HERE IS THE LINK TO THE ARTICLE: https://www.scribd.com/
For more resources on teaching behavioral ethics, an article written by Ethics Unwrapped authors Minette Drumwright, Robert Prentice, and Cara Biasucci introduces key concepts in behavioral ethics and approaches to effective ethics instruction—including sample classroom assignments. The article, published in the Decision Sciences Journal of Innovative Education, may be downloaded here: “Behavioral Ethics and Teaching Ethical Decision Making.”
A detailed article by Robert Prentice with extensive resources for teaching behavioral ethics, published in Journal of Legal Studies Education, may be downloaded here: “Teaching Behavioral Ethics.”
An article by Robert Prentice discussing how behavioral ethics can improve the ethicality of human decision-making, published in the Notre Dame Journal of Law, Ethics & Public Policy, may be downloaded here: “Behavioral Ethics: Can It Help Lawyers (And Others) Be their Best Selves?”
A dated but still serviceable introductory article about teaching behavioral ethics can be accessed through Google Scholar by searching: Prentice, Robert A. 2004. “Teaching Ethics, Heuristics, and Biases.” Journal of Business Ethics Education 1 (1): 57-74.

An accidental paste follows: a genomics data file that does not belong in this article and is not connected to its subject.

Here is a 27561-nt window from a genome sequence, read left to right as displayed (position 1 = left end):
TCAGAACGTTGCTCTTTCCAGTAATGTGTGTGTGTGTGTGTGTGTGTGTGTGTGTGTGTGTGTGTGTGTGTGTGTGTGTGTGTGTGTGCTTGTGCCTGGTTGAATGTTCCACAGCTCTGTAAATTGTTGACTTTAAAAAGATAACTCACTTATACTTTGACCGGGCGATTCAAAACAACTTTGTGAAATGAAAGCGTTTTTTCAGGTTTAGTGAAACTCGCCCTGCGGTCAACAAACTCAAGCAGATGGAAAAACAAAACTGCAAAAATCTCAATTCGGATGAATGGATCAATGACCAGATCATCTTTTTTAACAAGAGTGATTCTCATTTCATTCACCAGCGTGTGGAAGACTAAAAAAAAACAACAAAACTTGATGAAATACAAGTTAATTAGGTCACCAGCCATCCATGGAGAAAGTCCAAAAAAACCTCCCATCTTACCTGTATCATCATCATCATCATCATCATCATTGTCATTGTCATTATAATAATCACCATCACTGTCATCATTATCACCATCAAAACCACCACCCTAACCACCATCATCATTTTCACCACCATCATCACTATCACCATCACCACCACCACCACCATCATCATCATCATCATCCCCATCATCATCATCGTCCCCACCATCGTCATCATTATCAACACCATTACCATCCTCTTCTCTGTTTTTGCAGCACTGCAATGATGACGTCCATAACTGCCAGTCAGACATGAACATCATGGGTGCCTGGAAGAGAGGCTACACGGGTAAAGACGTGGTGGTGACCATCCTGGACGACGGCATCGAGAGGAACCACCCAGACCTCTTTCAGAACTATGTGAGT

Transcript of Narration
Written and Narrated by
Robert Prentice, J.D.
Business, Government & Society Department
McCombs School of Business
The University of Texas at Austin
“What does it mean to be an effective ethical leader? It means at least two things. First, effective ethical leaders act ethically as an inspiration to others. No single factor has a bigger impact on the ethicality of firm culture than the personal examples set by firm leaders. Second, they communicate and manage their organization’s culture so as to promote ethical action by subordinates.